Women inheritance rights

One may not be directly affected but the extent that women in our society are unfairly treated is baffling.

In Nigeria, easy to shy away from discussing difficult subjects especially when one is not the one at the receiving end, all of this because of ‘our tradition’

Gender inequalities in our society runs deep than what we see on the surface especially when it comes to inheritance rights.

Yoruba culture is rich no question about that. Ours is a tradition we assume our elders know all so we leave all matters for them to resolve.

Tayo and I grew up together, she is a few years older. Her mother died during child-birth so was raised by her father. She was an only child.

Tayo was a lot hands on in the farm that I ever was. Her involvement wasn’t gender specific – she did all farm work from clearing to harvesting.

Farming in the southwest is mostly subsistence, work usually done by hand.

About 15 years ago, unfortunately Tayo’s father passed away after brief illness, he was in his early 60s.

Tayo’s uncle who moved to town long ago and seldom visit his own farm relocated to the shortly after his brother’s death. His own plot was a jungle – farmland is only worth something when it’s cultivated on.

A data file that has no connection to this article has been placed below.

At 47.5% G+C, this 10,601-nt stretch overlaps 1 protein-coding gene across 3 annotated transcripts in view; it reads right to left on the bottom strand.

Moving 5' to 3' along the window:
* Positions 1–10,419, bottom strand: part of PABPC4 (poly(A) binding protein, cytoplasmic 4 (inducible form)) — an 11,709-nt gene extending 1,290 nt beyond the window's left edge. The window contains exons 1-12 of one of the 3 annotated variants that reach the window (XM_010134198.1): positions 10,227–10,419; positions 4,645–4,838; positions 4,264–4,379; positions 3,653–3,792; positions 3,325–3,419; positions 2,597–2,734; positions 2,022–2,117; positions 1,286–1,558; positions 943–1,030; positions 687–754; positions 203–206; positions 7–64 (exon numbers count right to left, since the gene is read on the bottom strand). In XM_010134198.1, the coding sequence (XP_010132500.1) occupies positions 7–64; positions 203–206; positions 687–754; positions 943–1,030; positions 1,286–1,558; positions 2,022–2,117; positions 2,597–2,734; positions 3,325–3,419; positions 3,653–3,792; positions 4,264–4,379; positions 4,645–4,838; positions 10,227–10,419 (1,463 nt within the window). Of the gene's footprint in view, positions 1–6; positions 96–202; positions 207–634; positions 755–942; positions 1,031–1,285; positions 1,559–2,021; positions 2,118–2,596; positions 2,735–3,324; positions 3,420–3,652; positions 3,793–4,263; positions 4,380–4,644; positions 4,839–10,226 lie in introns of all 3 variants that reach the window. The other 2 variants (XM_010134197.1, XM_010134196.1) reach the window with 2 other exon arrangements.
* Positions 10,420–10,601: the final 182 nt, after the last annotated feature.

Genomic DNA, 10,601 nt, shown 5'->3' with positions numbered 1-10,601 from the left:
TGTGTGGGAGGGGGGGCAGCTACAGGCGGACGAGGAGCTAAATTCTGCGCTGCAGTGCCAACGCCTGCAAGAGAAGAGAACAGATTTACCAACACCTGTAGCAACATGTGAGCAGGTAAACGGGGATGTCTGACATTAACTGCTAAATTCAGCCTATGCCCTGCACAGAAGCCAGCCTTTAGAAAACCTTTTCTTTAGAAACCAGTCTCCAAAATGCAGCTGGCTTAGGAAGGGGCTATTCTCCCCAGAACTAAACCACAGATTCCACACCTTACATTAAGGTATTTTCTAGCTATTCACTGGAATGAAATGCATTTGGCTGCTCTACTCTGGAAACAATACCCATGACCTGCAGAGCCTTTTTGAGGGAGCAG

About five years ago, after several unsuccessful attempts to secure a white-collar job with her university degree, Tayo decided to go back to the village with her son, after all she has worked the farm with her father since very little – she knew what to do and could earn living that way.

Tayo’s uncle met her at the entrance of the village mud house built by Tayo’s father that she was not welcome, that the farm belonged to his father and brother – women have no claim to inheritance.

Tayo cried and to avoid a scene left the village.

I have witnessed a few cases whereby there was no issues sharing land inheritance amongst siblings.

Rule of thumb was if there is a male child in the midst, the females without being told won’t even think about wanting any of the land share.

Tayo is a perfect Yoruba girl, she walked away from her uncle thinking her life could have been better if she were to be a boy.

Land inheritance is nothing I ever had any interest in thinking about for many reasons, however, I am aware that this is the only ‘fall back’ for millions of Yoruba today be it male or female.

For many farmers, the only inheritance they leave behind for their children usually is the farmland.

Tayo’s father worked all his life, didn’t even own a house apart from the mud house in the village and all in all his only daughter was bullied away by the uncle that should have protected her.

So I asked my father “Say if tomorrow your brothers didn’t want to see your children in the farm?”

My father without thinking replied “Would you let them?”

Just seems a bit odd leaving important issue such as female inheritance to the discretion of the elders in the family or village chief. Sometimes they do work collaboratively well to make sure everyone is happy with the outcome, however in a situation when you have a bully, how do one go about it without being seen as disrespectful to the elders?

How do we overcome the traditions that alienate half of the citizen especially with land inheritance?